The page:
“Several expressions are attached to that day. It is an expression of disbelief.
If someone says,” I’ll do this or that,” you can answer “Oh yes, Yom Ekha”. It is the same as saying we’ll never see that. Of someone who is not resourceful you could say Ekha aleh or Ekha alehaAleh means on him and aleha on her.

“My mother was convinced that being born on Yom Ekha she was bound to be unlucky: fall off her beloved ladder, burn her hand with boiling oil or have money stolen from her bag when shopping. All the misfortunes that happened to her were because she was born on July
23, which in the year of her birth happened to be Yom Ekha.”

Here is a recording of kinot (lamentations) for Tish B’Ab traditionally sung according to the Algerian rite. It was made in 2021 in France.

More about Tisha B’ab

A witness to the Constantine pogrom of 1934

It was a hot August day almost exactly 88 years ago that some 25 Jews were killed in  a pogrom in Constantine, Algeria. Josy Adida-Goldberg was too young to be told what was happening, but sensed that things were not right. Here is her account, from Morial, the Association representing Algerian jews in France. (With thanks: Leon)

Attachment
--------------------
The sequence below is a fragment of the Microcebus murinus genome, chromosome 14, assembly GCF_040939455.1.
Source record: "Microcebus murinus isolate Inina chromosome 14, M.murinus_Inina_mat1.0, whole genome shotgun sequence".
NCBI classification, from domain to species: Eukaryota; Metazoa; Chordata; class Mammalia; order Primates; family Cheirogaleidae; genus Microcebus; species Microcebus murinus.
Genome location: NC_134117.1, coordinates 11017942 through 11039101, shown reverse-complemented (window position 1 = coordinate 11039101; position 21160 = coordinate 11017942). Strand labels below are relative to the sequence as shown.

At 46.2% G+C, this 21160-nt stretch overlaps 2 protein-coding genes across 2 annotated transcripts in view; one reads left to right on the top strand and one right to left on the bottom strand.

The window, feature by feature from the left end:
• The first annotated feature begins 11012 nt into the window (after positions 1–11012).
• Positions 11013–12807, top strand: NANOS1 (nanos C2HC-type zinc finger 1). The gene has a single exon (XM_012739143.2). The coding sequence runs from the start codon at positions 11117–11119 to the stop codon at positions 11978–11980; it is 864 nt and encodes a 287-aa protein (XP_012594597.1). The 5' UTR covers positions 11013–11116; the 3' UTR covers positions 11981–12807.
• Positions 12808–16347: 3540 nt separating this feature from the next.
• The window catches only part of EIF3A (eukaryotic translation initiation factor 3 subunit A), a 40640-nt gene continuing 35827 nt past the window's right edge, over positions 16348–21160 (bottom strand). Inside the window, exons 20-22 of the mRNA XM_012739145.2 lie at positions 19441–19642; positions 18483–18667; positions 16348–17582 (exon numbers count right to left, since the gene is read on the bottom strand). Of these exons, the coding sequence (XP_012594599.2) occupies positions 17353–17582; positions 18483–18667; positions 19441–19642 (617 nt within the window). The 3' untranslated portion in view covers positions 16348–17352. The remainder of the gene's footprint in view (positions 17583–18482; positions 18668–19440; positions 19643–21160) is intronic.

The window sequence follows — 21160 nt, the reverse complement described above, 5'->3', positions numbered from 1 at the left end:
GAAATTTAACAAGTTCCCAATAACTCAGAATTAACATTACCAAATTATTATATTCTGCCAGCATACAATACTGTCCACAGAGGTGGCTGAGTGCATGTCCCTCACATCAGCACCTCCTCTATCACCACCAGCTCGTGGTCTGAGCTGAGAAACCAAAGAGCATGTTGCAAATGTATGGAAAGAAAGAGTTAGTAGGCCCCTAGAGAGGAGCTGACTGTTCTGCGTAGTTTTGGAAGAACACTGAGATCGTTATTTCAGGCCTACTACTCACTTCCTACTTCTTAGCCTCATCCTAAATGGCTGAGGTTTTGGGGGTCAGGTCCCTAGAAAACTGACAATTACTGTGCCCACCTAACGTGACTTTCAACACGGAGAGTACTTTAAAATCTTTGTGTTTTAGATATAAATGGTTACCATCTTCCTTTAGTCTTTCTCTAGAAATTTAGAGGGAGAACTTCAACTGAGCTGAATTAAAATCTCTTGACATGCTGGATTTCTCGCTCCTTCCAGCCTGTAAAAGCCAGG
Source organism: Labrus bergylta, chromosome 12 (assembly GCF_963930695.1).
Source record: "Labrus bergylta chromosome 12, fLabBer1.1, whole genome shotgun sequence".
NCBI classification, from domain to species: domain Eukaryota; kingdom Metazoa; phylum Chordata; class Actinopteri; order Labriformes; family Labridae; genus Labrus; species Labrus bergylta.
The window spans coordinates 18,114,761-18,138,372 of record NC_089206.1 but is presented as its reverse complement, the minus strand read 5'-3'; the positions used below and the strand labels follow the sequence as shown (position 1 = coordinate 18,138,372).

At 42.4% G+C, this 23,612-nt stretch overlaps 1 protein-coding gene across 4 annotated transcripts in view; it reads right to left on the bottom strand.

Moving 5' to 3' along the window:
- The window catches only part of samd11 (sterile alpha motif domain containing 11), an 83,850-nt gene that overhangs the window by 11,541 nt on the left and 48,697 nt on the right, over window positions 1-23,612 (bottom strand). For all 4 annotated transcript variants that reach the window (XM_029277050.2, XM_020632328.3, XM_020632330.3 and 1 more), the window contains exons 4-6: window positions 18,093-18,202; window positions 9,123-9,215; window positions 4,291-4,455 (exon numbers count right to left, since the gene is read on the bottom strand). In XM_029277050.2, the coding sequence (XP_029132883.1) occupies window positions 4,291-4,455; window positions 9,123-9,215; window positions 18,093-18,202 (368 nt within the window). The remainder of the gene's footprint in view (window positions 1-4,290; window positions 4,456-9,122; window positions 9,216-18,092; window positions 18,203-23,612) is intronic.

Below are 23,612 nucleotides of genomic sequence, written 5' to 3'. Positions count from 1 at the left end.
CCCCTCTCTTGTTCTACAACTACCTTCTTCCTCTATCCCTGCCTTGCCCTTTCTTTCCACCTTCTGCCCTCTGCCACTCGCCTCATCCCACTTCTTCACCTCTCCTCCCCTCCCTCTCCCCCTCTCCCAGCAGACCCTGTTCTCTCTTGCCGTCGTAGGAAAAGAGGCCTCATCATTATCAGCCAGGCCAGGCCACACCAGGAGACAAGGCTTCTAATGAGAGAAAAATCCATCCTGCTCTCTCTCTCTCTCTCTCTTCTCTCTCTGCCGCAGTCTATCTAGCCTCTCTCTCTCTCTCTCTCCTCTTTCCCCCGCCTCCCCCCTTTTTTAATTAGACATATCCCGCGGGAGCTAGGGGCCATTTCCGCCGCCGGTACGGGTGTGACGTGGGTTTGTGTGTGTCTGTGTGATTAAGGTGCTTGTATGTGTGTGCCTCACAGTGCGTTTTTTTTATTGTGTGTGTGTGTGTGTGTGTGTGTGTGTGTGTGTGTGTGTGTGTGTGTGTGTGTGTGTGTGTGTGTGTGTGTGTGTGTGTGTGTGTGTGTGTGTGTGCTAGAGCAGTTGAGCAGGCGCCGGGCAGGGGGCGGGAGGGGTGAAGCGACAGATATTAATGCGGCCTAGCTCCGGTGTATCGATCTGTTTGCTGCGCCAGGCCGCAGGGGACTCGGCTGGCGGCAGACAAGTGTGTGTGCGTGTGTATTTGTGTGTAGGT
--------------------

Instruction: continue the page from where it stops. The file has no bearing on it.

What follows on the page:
The city of Constantine, built across a steep gorge

In my childhood, there was that terrible day of August 5, 1934.

I was five and a half years old. It was a hot summer day. We were all gathered at my grandfather’s house and Bouchareb, our trusted servant, did the shopping alone, so dangerous was it to go out into town.

Our customary car ride had been cancelled. At the time, I didn’t understand why. To the questions that we children asked – we  who were gathered at my grandfather’s house – there was only one answer: “you are too young to understand.”

When we were allowed to play, we felt we had to do it quietly. On August 5, 1934, things puzzled me. What was going on? The front door was never locked: it could  be opened only by turning the latch. It was now locked and the iron bar in place. The phone often rang in the hallway. At times, by straining our ears, we managed to catch snippets of adult conversation: basin, blood, throat cut.

Later, when I was old enough to understand, the tragedy was explained to me at length: Jewish families had been slaughtered by Arab rioters. The French government had done nothing to stop the massacre. I had been particularly struck by the murder of an entire friendly family, with the exception of an eleven-year-old child, hidden by his father in the attic of their house. Crouching  and dazed in the attic, he witnessed the killing without crying out.

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More about the Constantine pogrom

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This website is dedicated to preserving the memory of the near-extinct Jewish communities, of the Middle East and North Africa, documenting the stories of the Jewish refugees and their current struggle for recognition and restitution.